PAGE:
- Target Population: The study focused on a specific group – almost 500 patients with type 2 diabetes, around the age of 50, and all suspected of having Non-alcoholic Fatty Liver Disease (NAFLD).
- Design: In contrast to the American study, the French research was a multi-center prospective study.
- Duration: The French study had a relatively shorter duration, operating from October 2018 to March 2021.
- Setting: The study was conducted within a tertiary diabetes clinic where hepatologists conducted annual work-ups and interacted with the patients.
- Target Population: Out of 713 patients enrolled in the study, 330 underwent a liver biopsy. This study didn’t impose any age restrictions, and all participants had a confirmed diagnosis of NAFLD.
It’s important to consider these differences when interpreting the results, as they could influence the findings and their applicability to different contexts and populations.
Both the American and French studies utilized different reference standards in their research:
- Non-invasive Tests and Liver Biopsy: The reference standard for the American study incorporated both non-invasive tests and a liver biopsy for a subgroup of patients.
- NAFLD Definition: Non-alcoholic Fatty Liver Disease (NAFLD) was characterized by an MRI-PDFF exceeding 5% or a CAP exceeding 288 dB/m.
- Advanced Fibrosis: Advanced fibrosis was identified by a liver stiffness measurement above 3.63 kPa using MRE or above 8.8 kPa using transient elastography.
- Liver Biopsy: A total of 134 patients underwent a liver biopsy, with indications including elevated ALT with steatosis, liver stiffness approximately 7 kPa by transient elastography or MRE 2.65, MRE above 3.63, or MRI-PDFF above 10%.
- Liver Biopsies: The French study solely relied on liver biopsies performed on 330 patients.
- Standardized Indications: Indications for a liver biopsy were standardized based on pre-set criteria, such as a low ALT threshold (20 IU/L for females, 30 IU/L for males), no consideration of non-invasive tests, and the absence of other causes of liver disease.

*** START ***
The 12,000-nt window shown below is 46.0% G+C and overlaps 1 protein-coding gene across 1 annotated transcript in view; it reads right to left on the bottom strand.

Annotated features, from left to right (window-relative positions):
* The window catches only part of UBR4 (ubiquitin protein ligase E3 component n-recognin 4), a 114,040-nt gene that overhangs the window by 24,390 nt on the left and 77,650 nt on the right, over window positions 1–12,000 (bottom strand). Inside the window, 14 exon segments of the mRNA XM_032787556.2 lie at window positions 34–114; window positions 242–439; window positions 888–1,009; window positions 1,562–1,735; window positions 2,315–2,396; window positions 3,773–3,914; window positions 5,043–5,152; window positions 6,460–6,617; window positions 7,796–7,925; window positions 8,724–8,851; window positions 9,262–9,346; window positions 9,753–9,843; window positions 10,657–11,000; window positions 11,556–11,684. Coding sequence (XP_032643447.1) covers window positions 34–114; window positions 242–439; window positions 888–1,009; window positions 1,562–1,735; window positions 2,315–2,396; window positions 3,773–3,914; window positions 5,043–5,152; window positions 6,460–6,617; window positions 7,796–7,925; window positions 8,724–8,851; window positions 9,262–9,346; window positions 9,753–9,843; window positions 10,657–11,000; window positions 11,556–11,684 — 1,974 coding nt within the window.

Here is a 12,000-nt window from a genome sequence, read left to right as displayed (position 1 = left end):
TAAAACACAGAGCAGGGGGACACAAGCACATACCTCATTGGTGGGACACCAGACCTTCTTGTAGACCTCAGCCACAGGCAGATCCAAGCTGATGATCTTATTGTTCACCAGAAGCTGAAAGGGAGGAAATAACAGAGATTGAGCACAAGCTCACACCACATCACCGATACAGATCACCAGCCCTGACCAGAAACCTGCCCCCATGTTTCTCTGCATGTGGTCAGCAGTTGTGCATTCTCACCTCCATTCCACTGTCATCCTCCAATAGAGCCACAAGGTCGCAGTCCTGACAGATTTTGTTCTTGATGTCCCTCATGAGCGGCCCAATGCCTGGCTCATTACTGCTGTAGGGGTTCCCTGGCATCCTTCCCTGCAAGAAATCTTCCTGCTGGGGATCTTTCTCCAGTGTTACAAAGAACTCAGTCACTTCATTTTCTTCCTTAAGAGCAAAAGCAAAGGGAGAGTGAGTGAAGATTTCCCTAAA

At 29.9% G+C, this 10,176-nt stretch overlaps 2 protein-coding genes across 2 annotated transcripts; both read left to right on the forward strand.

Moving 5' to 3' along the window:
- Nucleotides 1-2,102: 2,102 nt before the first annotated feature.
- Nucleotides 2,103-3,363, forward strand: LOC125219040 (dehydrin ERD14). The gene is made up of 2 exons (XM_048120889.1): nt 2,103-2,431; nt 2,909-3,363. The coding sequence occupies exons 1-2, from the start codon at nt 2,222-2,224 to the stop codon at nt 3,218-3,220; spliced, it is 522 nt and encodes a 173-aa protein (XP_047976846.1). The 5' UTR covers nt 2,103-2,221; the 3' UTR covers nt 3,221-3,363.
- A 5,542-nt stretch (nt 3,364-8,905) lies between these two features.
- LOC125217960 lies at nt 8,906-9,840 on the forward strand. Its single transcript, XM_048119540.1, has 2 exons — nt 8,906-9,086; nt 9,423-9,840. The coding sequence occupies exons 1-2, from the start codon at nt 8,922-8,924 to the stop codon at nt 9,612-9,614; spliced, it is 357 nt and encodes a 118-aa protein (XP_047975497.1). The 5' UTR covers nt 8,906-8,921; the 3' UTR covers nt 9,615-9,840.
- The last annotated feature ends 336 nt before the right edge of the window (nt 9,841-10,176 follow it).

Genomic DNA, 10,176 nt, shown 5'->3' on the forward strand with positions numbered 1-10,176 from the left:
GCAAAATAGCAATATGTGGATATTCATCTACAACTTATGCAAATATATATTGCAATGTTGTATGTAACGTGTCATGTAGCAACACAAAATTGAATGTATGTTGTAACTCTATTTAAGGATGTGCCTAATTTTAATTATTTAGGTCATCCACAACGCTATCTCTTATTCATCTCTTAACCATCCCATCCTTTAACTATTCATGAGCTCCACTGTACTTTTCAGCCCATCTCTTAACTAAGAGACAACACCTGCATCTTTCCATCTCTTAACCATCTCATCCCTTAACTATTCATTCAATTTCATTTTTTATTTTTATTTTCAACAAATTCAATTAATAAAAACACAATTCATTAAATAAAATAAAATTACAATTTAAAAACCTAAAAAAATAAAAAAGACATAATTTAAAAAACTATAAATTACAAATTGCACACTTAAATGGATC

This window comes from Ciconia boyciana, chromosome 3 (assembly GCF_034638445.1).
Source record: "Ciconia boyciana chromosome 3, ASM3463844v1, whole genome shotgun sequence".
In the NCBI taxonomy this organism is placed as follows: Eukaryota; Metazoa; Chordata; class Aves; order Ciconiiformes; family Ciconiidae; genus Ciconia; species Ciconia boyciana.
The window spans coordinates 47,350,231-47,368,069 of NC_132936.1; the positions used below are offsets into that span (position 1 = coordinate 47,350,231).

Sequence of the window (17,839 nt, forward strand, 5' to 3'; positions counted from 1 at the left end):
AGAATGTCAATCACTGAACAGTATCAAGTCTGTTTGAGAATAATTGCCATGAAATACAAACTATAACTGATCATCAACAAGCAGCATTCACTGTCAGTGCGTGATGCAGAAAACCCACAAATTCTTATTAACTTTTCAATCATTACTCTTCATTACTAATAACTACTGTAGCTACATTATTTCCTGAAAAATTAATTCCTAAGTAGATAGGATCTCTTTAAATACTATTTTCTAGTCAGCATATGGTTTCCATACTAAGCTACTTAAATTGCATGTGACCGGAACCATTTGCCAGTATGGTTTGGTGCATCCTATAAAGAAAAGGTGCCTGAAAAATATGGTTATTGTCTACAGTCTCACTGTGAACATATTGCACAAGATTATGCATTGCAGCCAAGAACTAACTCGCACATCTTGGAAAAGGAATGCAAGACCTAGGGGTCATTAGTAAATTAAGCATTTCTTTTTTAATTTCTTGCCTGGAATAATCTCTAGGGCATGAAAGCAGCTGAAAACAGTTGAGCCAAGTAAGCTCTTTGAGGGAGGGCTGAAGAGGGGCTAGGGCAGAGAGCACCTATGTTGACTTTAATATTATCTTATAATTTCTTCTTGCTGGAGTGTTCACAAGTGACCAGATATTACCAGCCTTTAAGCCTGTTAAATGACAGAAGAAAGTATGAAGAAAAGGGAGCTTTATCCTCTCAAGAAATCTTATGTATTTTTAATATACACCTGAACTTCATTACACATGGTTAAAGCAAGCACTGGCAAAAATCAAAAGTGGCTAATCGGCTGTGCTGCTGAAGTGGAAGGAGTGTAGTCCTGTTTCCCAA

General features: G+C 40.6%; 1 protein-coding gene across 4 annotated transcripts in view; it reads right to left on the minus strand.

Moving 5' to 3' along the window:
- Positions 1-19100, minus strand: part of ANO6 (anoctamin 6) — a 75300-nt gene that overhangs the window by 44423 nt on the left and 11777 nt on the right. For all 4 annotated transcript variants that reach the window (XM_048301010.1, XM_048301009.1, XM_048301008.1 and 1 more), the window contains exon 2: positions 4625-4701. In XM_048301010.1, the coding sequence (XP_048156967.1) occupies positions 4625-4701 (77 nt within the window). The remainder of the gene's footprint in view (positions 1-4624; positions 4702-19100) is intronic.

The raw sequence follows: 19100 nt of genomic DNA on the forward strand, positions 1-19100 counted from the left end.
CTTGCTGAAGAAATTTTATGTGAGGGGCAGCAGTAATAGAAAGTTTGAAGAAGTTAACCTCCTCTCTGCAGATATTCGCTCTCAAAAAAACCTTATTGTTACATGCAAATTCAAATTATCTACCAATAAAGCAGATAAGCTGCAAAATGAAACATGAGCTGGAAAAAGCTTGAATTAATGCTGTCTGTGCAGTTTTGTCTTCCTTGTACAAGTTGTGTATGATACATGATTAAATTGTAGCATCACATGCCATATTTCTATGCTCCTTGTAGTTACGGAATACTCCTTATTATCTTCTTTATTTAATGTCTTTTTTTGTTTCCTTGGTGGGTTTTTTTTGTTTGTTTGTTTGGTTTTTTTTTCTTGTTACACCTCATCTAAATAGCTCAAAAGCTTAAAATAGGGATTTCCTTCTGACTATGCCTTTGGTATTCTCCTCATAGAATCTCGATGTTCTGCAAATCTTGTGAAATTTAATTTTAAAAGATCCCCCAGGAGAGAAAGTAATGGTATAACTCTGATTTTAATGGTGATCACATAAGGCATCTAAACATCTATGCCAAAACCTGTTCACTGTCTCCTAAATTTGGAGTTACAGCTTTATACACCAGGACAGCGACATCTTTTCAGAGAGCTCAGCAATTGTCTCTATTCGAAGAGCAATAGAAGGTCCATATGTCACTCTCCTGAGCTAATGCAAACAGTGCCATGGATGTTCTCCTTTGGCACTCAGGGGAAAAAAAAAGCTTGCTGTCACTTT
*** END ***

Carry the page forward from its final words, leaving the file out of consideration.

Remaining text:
- Pathological Analysis: The biopsies were centrally read by a single pathologist, Pierre Bedossa.
- Transjugular Route: In cases of morbid obesity or the presence of anticoagulants, a transjugular route for biopsy was used, applicable to about one set of patients.
These varying reference standards can influence the study results and should be taken into account when comparing the findings.
Demographic and Clinical Profile of NAFLD Population
Delving into the demographic and clinical characteristics of the NAFLD population, we find substantial variations in the patient profiles across the two studies.
- Age and Gender: Patients in the American study were generally older compared to the French study, with a higher proportion of females (63% vs. 37% in the French study).
- Body Mass Index (BMI) and Diabetes Duration: While the BMI and diabetes duration were similar across both studies, it is worth noting that the American study reported lower A1c levels.
- Liver-Related Parameters: Concerning ALT levels, platelet counts, CAP, and liver stiffness measurements, the American study generally reported lower values, albeit not drastically different from those in the French study.